A field cannot be empty, only full
of fieldness. A factory near the tracks
next to a field can be empty. A home
is often empty. Sometimes the train
goes so quickly for so long,
it becomes difficult
to think of ever walking again,
the delicacy of that motion
to which the entire body commits itself.
And sometimes the heart turns
into an engine, surging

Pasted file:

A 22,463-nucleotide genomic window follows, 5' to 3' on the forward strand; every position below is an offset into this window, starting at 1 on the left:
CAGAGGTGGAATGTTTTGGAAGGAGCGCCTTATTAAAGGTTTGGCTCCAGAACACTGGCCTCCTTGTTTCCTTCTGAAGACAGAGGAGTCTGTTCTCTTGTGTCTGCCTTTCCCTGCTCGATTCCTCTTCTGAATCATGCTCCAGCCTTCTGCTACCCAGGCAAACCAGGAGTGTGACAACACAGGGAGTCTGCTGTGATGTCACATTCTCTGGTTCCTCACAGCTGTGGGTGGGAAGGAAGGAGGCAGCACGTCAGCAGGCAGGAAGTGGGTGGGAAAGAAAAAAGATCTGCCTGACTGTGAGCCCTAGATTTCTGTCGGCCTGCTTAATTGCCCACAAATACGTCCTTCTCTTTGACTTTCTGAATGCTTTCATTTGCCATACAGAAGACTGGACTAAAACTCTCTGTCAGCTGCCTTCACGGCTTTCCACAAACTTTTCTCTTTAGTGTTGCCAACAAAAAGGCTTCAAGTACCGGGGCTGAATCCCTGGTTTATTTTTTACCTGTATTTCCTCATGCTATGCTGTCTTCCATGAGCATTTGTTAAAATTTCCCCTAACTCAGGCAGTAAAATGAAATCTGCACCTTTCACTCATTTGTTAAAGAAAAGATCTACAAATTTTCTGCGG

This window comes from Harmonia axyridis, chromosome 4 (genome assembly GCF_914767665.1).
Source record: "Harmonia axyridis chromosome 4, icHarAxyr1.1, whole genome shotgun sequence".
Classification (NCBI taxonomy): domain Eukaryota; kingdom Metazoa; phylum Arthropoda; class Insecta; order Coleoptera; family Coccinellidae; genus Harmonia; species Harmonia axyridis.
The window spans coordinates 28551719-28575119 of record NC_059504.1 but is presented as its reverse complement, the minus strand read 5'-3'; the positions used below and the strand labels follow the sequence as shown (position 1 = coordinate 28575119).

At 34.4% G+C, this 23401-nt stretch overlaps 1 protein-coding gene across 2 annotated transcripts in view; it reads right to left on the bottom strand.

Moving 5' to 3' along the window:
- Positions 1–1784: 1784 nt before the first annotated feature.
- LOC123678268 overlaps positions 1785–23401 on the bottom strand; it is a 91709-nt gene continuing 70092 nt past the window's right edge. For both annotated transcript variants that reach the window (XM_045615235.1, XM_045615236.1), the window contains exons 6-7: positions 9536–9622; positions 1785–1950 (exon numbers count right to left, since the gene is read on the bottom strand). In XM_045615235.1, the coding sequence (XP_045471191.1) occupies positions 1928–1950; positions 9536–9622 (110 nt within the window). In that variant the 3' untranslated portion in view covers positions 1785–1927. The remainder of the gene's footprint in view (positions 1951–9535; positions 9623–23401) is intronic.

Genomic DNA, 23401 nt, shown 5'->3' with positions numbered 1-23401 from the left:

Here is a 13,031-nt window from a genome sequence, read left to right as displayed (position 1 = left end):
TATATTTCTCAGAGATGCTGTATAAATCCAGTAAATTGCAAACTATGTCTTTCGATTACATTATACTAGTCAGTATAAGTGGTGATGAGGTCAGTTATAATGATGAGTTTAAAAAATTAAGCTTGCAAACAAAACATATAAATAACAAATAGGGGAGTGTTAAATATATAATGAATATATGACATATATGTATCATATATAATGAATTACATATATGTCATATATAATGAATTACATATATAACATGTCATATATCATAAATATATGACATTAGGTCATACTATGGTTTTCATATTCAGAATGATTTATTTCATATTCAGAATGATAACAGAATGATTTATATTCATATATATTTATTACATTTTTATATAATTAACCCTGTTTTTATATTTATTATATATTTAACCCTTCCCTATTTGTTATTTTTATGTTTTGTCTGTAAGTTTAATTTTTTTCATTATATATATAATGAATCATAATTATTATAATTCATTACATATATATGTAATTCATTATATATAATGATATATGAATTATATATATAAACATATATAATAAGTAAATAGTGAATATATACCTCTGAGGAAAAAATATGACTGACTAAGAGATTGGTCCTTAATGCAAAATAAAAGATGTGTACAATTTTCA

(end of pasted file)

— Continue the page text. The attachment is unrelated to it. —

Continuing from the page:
at the thought of being elsewhere, elated
that, so solid a muscle,
it persists, even through Trenton,
or seeing some old church in Pennsylvania,
the steeple cardboarded
against the dead-computer sky.
I’ve been in a suburb before, though
it’s so long since I was outside of something,
but not so far away as to be elsewhere.